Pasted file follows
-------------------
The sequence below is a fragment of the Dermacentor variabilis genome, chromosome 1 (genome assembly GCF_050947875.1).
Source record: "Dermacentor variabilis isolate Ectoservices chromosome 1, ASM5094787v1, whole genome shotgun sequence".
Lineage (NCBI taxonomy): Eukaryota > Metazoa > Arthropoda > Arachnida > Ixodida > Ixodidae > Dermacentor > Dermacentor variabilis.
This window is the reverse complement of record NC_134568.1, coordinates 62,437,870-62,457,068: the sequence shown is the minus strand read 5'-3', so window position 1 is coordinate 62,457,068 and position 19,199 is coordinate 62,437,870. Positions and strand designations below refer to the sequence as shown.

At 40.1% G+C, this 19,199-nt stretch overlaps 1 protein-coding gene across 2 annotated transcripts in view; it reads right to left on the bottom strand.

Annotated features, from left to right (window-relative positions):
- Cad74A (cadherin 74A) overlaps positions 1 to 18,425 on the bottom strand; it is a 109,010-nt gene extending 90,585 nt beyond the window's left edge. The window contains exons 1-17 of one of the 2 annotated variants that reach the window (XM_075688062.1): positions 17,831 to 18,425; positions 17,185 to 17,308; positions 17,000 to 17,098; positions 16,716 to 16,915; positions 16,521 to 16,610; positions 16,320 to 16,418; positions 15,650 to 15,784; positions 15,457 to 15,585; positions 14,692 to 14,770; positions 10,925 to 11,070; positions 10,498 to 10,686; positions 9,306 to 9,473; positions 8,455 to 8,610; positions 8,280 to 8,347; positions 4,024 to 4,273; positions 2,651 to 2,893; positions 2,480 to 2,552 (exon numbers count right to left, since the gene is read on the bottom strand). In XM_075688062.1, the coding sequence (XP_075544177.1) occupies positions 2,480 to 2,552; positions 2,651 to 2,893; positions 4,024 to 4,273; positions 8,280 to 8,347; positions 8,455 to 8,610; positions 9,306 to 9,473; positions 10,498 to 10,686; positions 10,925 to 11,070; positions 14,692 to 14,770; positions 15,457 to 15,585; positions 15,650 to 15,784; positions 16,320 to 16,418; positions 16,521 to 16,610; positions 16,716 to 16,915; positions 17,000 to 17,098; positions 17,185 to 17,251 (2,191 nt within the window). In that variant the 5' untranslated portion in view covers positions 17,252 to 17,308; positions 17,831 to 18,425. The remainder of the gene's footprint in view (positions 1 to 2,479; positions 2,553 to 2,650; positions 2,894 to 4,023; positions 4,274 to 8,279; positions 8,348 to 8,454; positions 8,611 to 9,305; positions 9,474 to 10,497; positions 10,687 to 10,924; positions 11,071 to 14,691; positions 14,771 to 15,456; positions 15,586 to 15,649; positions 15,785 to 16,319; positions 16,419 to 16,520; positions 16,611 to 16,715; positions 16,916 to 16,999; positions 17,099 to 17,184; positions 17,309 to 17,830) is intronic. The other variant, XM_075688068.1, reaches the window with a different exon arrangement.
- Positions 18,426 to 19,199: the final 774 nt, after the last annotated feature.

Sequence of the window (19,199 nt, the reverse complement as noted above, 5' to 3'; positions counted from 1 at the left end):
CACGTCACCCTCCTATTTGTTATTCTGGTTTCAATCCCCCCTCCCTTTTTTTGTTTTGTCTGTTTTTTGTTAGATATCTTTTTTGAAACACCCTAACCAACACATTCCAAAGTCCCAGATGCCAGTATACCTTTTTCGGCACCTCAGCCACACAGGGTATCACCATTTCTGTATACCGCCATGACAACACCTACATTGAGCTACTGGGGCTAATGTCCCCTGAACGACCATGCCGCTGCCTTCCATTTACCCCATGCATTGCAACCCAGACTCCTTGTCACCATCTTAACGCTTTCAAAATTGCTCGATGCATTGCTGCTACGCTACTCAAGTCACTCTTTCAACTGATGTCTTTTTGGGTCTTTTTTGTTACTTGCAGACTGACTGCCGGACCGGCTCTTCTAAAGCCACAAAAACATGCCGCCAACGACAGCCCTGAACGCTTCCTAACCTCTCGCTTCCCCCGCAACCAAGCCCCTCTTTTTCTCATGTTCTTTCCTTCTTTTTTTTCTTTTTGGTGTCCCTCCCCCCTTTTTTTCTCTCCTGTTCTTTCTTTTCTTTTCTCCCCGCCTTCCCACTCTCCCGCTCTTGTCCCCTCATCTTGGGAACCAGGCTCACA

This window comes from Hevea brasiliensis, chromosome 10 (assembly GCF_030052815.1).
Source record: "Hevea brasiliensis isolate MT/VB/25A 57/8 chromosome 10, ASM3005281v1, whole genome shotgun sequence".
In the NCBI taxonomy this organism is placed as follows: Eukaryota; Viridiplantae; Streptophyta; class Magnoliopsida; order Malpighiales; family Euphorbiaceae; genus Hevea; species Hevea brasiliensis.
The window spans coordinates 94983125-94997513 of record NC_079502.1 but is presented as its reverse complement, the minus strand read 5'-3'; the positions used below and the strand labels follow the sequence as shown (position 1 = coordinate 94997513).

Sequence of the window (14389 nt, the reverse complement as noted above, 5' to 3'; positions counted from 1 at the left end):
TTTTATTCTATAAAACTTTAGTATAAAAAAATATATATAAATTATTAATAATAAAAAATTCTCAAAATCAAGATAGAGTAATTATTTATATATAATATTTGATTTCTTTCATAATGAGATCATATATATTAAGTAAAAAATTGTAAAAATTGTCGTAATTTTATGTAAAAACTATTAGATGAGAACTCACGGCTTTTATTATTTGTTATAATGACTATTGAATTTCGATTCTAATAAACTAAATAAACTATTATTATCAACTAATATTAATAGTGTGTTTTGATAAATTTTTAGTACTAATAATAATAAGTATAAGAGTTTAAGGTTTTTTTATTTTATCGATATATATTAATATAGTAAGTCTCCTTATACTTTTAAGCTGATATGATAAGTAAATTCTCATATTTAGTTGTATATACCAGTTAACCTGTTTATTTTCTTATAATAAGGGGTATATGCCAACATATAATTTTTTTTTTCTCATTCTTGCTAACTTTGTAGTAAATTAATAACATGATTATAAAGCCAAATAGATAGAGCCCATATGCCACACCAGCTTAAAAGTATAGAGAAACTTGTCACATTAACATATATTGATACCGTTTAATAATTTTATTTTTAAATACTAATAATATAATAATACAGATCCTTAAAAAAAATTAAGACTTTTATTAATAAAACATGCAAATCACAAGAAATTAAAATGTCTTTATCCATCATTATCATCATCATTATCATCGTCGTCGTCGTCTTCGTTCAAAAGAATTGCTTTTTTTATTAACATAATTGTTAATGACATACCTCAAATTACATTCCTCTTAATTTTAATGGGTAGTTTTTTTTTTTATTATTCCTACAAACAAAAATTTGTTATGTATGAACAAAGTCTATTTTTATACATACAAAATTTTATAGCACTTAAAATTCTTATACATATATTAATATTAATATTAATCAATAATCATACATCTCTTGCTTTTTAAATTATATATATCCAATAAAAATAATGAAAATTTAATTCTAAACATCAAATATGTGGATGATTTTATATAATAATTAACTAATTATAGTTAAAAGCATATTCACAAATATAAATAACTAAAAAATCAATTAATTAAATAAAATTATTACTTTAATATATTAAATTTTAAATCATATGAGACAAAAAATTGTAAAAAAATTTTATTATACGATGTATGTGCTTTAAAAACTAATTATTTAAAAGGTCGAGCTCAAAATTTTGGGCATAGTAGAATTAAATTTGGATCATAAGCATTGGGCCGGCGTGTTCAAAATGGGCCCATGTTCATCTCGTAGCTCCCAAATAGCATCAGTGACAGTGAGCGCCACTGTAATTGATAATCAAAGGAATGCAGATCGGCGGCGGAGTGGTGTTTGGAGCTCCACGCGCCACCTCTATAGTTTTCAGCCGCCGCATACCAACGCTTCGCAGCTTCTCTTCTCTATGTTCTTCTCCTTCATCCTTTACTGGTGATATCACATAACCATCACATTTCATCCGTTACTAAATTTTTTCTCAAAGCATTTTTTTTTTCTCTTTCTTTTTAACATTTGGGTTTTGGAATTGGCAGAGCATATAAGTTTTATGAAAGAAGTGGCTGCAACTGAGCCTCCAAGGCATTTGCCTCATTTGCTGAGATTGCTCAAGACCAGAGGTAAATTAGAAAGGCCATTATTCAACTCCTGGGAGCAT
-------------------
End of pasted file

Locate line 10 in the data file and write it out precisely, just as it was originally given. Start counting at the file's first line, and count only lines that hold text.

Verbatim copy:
CACGTCACCCTCCTATTTGTTATTCTGGTTTCAATCCCCCCTCCCTTTTTTTGTTTTGTCTGTTTTTTGTTAGATATCTTTTTTGAAACACCCTAACCAACACATTCCAAAGTCCCAGATGCCAGTATACCTTTTTCGGCACCTCAGCCACACAGGGTATCACCATTTCTGTATACCGCCATGACAACACCTACATTGAGCTACTGGGGCTAATGTCCCCTGAACGACCATGCCGCTGCCTTCCATTTACCCCATGCATTGCAACCCAGACTCCTTGTCACCATCTTAACGCTTTCAAAATTGCTCGATGCATTGCTGCTACGCTACTCAAGTCACTCTTTCAACTGATGTCTTTTTGGGTCTTTTTTGTTACTTGCAGACTGACTGCCGGACCGGCTCTTCTAAAGCCACAAAAACATGCCGCCAACGACAGCCCTGAACGCTTCCTAACCTCTCGCTTCCCCCGCAACCAAGCCCCTCTTTTTCTCATGTTCTTTCCTTCTTTTTTTTCTTTTTGGTGTCCCTCCCCCCTTTTTTTCTCTCCTGTTCTTTCTTTTCTTTTCTCCCCGCCTTCCCACTCTCCCGCTCTTGTCCCCTCATCTTGGGAACCAGGCTCACA